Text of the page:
Music: Pete Townsend
Original Artist: The Who
Original Album: Tommy (1969)
Historian: Mockingbird Staff
Last Update: 2011-09-11
Long before Phish covered Quadrophenia, they covered another song from an epic rock opera by The Who: “Sparks,” the instrumental coda to “The Amazing Journey” on Tommy. The song is thrilling, especially live: check out Live at Leeds or Live at the Isle of Wight). “Sparks” also serves as a thematic basis for Tommy’s “Underture,” the epic track that closes that album’s first disc. Be sure to check out The Who Sell Out which contains an early incarnation of “Sparks.”
The Who, “Sparks” – 11/20/75, Houston, TX
Phish is first known to have performed “Sparks” on 3/23/87 at Nectar’s. After a half dozen performances in the late 1980s, the song had disappeared from rotation entirely and became a genuine rarity. After a 220-show gap it was performed at New York’s Wetlands on 9/13/90 before going back on the shelf for another three years. “Sparks” was dusted off during monster two jams in the magnificent month of August 1993. Following a 392-show absence, “Sparks” re-emerged at the classic 8/2/93 gig during a remarkable sequence of “2001” > “Mike’s Song” -> “Sparks” > “Curtis Loew”), and then again two weeks later on 8/14/93 (“Antelope” -> “Sparks” -> “Walk Away” -> “Antelope” -> “Have Mercy” > “Antelope”).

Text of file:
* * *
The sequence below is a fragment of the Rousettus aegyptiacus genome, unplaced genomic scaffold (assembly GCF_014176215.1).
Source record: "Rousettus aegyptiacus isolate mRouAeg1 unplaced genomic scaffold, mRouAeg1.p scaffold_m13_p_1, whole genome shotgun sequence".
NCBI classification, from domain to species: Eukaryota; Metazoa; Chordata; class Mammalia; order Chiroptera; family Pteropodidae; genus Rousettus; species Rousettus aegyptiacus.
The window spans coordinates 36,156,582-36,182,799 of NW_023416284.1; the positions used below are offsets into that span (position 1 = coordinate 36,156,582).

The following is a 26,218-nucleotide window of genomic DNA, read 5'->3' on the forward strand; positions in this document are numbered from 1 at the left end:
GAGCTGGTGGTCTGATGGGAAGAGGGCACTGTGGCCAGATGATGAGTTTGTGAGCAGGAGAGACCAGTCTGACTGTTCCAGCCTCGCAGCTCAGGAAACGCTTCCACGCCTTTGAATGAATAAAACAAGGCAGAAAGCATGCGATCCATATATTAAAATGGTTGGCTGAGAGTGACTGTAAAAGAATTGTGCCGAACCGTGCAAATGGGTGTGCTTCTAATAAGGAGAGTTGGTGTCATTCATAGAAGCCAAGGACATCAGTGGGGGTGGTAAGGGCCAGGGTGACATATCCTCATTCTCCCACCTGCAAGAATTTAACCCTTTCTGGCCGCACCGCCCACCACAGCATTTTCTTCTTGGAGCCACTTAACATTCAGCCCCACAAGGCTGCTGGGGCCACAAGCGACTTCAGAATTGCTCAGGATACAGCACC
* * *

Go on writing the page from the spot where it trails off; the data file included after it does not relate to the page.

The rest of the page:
The next stop for “Sparks” would at one of the most famous set-long jams ever: the epic 5/7/94 Bomb Factory “TweezerFest.” The set-long jamming on both 8/14/93 and 5/7/94 helped “Sparks” earn a slot on two Live Phish releases and cemented it as song that pops up in only the most special of nights. “Sparks” would make only two more showings in the 90s: during the second set of the excellent 10/29/94 Spartanburg gig, then two years later out of a “Simple” jam on 11/29/96 at the Cow Palace, followed by an amusingly well-placed “Sparkle.”
Fifteen years later, the “S” theme would be taken to a delightfully absurd level on 9/2/11 in Commerce City, CO. In a show where each and every one of the twenty-six songs began with “S,” “Sparks” appeared for the first time in 463 shows, nestled between “Sneakin’ Sally” and “Scent of a Mule.” Epic, indeed.